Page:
Marvin Panch is seen practicing the #21 Wood Brothers Ford early during speedweeks 1963. Panch would be badly burned while practicing a sports car later in the week and was replaced in the car by veteran driver Tiny Lund who helped pull Panch from the wreck. Lund went on to win the 1963 Daytona 500

All-Star Line-Up Won the 1963 Nascar Owners Championship for the Wood Brothers

The Wood Brothers’ 1963 car owners championship will be celebrated on Sunday at Darlington Raceway as Matt DiBenedetto’s Motorcraft/Quick Lane Mustang is carrying a paint scheme based on the 1963 ½ Ford Galaxie Fastback that won the only NASCAR Cup Owner Championship – so far – in the Woods’ 70 years in the sport.

Sunday’s race will be the start of DiBenedetto’s first Playoff appearance, and the Woods’ second. Today’s championship format is much different than back in ’63, when the title was based on a season-long points race with the better-paying races offering more points.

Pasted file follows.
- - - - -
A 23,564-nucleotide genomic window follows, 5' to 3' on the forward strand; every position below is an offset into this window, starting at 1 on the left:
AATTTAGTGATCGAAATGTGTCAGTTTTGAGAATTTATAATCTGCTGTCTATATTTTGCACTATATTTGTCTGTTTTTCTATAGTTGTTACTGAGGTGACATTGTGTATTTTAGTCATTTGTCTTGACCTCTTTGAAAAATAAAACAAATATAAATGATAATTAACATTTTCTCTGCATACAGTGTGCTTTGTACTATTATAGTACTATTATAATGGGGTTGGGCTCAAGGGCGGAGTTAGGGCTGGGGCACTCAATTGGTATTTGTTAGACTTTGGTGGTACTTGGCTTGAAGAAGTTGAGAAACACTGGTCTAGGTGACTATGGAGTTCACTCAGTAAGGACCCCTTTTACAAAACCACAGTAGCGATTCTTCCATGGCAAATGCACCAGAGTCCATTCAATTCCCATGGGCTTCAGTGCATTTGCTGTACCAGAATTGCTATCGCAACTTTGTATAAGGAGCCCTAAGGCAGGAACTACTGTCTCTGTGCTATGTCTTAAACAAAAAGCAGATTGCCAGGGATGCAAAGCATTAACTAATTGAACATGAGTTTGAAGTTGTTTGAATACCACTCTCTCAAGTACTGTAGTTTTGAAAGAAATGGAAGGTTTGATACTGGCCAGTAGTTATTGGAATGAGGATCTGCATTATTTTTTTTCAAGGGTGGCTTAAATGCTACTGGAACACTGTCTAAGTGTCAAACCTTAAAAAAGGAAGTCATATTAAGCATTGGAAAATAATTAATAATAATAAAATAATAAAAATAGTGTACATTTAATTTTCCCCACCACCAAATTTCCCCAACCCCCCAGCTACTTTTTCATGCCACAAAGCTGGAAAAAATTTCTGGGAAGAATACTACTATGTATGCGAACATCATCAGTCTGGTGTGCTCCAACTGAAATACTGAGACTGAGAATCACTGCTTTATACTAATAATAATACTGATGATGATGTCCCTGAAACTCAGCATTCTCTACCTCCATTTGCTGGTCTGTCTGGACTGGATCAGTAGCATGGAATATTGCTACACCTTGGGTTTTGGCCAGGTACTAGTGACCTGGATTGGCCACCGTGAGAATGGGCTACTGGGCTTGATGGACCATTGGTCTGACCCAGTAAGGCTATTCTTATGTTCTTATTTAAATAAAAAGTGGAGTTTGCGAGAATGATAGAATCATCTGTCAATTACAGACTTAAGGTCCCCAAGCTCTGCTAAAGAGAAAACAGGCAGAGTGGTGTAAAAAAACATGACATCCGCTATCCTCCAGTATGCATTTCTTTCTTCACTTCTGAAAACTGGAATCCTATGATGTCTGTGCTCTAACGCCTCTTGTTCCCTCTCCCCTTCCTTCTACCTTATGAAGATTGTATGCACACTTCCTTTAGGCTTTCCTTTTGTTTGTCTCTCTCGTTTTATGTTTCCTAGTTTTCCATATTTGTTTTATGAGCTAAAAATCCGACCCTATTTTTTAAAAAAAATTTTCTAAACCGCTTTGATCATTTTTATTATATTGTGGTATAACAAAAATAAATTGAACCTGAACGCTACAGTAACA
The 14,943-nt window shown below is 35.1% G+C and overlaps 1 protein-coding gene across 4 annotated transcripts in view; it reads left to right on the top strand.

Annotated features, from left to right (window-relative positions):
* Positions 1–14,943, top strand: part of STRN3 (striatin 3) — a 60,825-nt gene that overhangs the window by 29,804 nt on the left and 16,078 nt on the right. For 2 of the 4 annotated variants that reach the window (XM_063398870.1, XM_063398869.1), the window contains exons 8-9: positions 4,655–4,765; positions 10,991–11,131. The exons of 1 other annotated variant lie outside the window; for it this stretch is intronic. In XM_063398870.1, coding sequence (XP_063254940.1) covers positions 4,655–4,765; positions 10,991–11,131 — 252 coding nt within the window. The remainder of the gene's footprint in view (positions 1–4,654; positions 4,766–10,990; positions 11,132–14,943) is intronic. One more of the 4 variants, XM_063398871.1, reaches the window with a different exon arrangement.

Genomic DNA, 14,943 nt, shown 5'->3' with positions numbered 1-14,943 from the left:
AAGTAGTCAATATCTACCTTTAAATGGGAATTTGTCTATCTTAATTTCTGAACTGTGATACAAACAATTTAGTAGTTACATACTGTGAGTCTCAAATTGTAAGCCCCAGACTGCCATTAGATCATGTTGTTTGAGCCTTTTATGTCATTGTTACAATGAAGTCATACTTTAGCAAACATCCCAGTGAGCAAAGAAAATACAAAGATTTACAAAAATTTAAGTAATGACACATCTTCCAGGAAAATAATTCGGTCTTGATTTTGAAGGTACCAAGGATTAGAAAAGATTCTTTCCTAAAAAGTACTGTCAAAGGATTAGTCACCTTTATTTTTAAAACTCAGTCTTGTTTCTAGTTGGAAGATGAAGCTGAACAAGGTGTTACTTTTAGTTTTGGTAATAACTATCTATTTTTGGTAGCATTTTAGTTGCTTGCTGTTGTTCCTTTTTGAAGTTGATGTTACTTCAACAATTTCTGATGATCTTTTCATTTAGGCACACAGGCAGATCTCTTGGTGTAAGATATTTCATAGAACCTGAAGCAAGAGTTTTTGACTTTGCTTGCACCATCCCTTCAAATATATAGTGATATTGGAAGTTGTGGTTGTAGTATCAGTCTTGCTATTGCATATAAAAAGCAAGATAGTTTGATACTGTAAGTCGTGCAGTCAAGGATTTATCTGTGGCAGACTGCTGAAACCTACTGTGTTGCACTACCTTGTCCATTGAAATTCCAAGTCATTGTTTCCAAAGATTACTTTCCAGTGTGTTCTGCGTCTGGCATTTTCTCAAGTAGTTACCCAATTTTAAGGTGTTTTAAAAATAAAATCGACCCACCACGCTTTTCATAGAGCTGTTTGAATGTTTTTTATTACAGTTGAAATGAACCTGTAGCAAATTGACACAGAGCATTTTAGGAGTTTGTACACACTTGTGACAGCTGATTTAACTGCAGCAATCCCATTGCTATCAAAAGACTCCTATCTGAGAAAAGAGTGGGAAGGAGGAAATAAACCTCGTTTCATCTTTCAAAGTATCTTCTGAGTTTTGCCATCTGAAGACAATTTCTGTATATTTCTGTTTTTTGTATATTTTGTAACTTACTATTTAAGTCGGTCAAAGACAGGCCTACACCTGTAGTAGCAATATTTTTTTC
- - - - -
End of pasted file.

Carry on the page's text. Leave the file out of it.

Then, as now, the key to winning championships was to consistently finish near the top of the scoreboard, and in 1963 the Woods did just that.

Using a 1963 ½ Ford Galaxie Fastback that was versatile and durable, the Woods made 23 starts, scoring three wins, 16 top-five finishes and 20 top 10s. Joe Weatherly won the driving title, and did so by competing for nine different owners.

Img 5992Some of the details of the 1963 campaign have been lost to time over the past 57 years, but many were chronicled by Greg Fielden, the Dean of NASCAR historians, in his book series "Forty Years Of Stock Car Racing." That set of hard-back books, known to many simply as the "Blue Books," is regarded as the encyclopedia of early NASCAR racing.